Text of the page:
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U.S. drone strikes kill 17 Islamic State fighters in Libya, military says

Gen. Thomas D. Waldhauser, head of U.S. Africa Command, and Fayez Serraj, prime minister of Libya’s unity government, walk outside the command’s headquarters in Stuttgart, Germany. (U.S. Army)
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The U.S. military launched six drone strikes against Islamic State positions in Libya on Friday, months after militants were driven from safe havens there.

Officials announced the operation Sunday, saying that 17 militants were killed and three vehicles were destroyed when unmanned aircraft targeted a desert camp about 150 miles southeast of Sirte, a coastal city where ISIS fighters were defeated by U.S.-backed Libyan forces last September.

Sirte served as an important logistics and planning hub for Islamic State leaders, and it was considered a potential fallback if the terrorist group were to lose its de facto capital in Syria.

Friday’s attack came as President Trump seeks to further relax restrictions on attacking terrorists outside active war zones. Since assuming office in January, his administration has sought to roll back Obama-era regulations restricting strikes that put civilians at risk or where there is no “continued and imminent threat” to U.S. personnel, The Washington Post reported in March.

The U.S. flew stealth bombers across the globe to strike ISIS camps in Libya

Friday’s operation was the first reported U.S. strike inside Libya since late-January, when an estimated 80 Islamic State militants were killed 30 miles from the Mediterranean coast.

In a statement, U.S. Africa Command said Islamic State militants strategically capture ungoverned territory to recruit and plot attacks, including in Europe. Army Maj. Audricia M. Harris, a Pentagon spokeswoman, told The Post that the strikes were carried out by unmanned aircraft but she would not say which model. MQ-9 Reaper drones have been used for similar strikes in Libya.

The Pentagon maintains a small presence in Libya, mostly Special Operations troops and joint terminal attack controllers who can direct airstrikes from the ground. The United States often relies on Libyan government troops to pass on coordinates.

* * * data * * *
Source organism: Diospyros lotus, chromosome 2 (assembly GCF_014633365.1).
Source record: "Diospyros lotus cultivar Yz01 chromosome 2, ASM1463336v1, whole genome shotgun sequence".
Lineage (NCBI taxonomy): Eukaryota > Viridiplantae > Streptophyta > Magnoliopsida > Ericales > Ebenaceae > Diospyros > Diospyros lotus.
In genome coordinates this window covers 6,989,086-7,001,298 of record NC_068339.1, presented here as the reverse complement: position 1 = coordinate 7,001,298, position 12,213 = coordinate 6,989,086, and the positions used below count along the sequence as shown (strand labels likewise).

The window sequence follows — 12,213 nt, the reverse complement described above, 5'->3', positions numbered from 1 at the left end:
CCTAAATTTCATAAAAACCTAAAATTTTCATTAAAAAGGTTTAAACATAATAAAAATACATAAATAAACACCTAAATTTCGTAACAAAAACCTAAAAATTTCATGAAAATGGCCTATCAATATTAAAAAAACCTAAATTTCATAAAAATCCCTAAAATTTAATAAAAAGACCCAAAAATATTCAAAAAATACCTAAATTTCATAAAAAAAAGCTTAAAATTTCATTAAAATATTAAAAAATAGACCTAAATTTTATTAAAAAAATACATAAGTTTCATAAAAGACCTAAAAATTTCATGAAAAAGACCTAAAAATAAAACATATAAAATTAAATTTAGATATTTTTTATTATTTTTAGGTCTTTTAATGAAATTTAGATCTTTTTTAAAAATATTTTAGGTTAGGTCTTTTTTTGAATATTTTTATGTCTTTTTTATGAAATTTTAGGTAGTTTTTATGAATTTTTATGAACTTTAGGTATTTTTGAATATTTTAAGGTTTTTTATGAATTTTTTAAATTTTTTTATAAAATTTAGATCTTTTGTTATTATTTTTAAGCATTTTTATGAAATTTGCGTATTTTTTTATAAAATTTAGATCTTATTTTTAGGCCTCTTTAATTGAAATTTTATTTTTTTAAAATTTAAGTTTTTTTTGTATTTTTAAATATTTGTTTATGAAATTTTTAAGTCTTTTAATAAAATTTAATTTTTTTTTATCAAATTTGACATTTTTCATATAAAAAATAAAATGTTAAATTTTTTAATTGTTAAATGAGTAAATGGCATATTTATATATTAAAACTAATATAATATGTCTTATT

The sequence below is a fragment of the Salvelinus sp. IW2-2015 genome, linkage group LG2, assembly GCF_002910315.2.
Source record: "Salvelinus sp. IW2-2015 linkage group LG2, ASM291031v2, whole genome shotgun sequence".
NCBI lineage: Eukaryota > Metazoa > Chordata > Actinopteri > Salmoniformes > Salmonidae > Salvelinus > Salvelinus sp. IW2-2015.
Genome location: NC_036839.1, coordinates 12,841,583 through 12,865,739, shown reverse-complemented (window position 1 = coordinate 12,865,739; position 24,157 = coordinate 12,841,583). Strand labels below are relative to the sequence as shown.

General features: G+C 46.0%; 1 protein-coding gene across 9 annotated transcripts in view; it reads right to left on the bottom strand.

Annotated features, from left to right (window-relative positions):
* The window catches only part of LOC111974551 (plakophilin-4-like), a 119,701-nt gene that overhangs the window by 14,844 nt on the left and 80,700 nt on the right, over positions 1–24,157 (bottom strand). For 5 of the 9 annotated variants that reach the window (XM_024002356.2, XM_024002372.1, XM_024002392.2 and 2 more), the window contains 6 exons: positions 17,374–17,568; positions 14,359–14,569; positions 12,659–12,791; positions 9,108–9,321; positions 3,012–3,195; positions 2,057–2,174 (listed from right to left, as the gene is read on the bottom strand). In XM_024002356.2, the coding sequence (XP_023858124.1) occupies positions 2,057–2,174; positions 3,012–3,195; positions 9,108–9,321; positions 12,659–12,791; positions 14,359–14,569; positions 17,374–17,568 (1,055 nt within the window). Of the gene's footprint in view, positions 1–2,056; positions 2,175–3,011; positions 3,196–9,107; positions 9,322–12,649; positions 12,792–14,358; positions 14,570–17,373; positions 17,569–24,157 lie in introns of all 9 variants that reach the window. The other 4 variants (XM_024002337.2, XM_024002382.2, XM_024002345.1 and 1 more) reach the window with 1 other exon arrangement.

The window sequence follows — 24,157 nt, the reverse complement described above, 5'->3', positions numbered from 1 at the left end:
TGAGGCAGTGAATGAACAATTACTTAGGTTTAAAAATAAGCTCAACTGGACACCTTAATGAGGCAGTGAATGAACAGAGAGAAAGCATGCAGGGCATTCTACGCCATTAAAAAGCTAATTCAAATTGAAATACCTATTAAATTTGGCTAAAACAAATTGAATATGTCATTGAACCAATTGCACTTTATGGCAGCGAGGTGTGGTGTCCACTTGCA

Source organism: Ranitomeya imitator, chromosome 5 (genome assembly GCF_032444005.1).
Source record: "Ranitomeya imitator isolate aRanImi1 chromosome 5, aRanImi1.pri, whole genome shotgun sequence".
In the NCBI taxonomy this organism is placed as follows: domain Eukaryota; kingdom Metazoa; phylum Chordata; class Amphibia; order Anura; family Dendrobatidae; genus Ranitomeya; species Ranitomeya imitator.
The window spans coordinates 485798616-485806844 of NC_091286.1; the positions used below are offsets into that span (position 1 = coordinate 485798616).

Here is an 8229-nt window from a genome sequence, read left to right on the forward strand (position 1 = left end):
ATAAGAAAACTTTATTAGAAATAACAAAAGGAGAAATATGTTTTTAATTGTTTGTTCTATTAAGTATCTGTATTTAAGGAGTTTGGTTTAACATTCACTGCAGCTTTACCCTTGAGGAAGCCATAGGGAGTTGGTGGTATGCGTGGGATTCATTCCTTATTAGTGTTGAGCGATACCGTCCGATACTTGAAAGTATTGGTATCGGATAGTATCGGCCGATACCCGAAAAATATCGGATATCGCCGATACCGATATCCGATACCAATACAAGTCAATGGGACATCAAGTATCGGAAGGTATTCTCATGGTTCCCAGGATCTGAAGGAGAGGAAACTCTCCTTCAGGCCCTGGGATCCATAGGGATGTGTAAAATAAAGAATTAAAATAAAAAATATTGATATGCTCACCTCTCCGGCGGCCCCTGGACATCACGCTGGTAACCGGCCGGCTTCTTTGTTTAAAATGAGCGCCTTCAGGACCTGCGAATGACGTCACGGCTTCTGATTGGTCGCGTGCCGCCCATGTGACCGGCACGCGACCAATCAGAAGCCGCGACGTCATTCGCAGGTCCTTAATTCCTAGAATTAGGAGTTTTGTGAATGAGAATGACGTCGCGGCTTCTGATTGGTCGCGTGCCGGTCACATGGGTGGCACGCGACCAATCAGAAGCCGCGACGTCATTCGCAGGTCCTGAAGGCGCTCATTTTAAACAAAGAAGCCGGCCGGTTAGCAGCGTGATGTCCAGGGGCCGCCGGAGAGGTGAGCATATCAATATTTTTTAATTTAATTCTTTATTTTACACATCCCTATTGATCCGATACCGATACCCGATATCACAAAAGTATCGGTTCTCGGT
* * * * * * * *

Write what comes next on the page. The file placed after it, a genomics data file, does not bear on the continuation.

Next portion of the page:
Libya has been engulfed in conflict since the fall of Moammar Gaddafi’s regime in 2011. U.S. forces began targeting the Islamic State there since early 2016, when the militant group had upward of 6,000 fighters spread throughout Sirte and surrounding areas. By this spring, officials estimated that only 200 or so remained in Libya.

In the January attack, one of the last conducted during the Obama administration, two B-2 bombers and an unspecified number of Reaper aircraft unleashed nearly 100 weapons on Islamic State training camps southwest of Sirte. At the time, U.S. officials declared the operation a potent blow to the Islamic State’s dwindling presence in the region.

“Was it a death knell for ISIS in Libya?” then-Pentagon spokesman Peter Cook said in January, referring to an acronym for the group. “We’ll have to wait and see.”

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Claudia Gazzini, senior Libya analyst for the International Crisis Group, told The Post on Sunday that the recent strikes do not indicate that ISIS militants have regained strength, but they do confirm assessments that scattered militants are capable of massing to strike forces in a 100- to 150-mile bubble to Sirte’s south and east.

Although the location of the camps was not released, Gazzini said they are in the rough geographic area of al-Fuqaha, where ISIS militants attacked a Libyan National Army checkpoint and beheaded nine soldiers and two civilians in August, Newsweek reported. ISIS militants attacked a town east of Sirte this month and conducted services at a mosque there, she said.

Secretary of State Rex Tillerson was in London on Sept. 14 to discuss simmering conflicts, including Libya, although Gazzini said it appears that the United States will continue to deal with violence in the country from the air.

“This strike seems to indicate Libya is mainly an anti-terrorism file and only subsequently a political file” for the U.S. government, she said.

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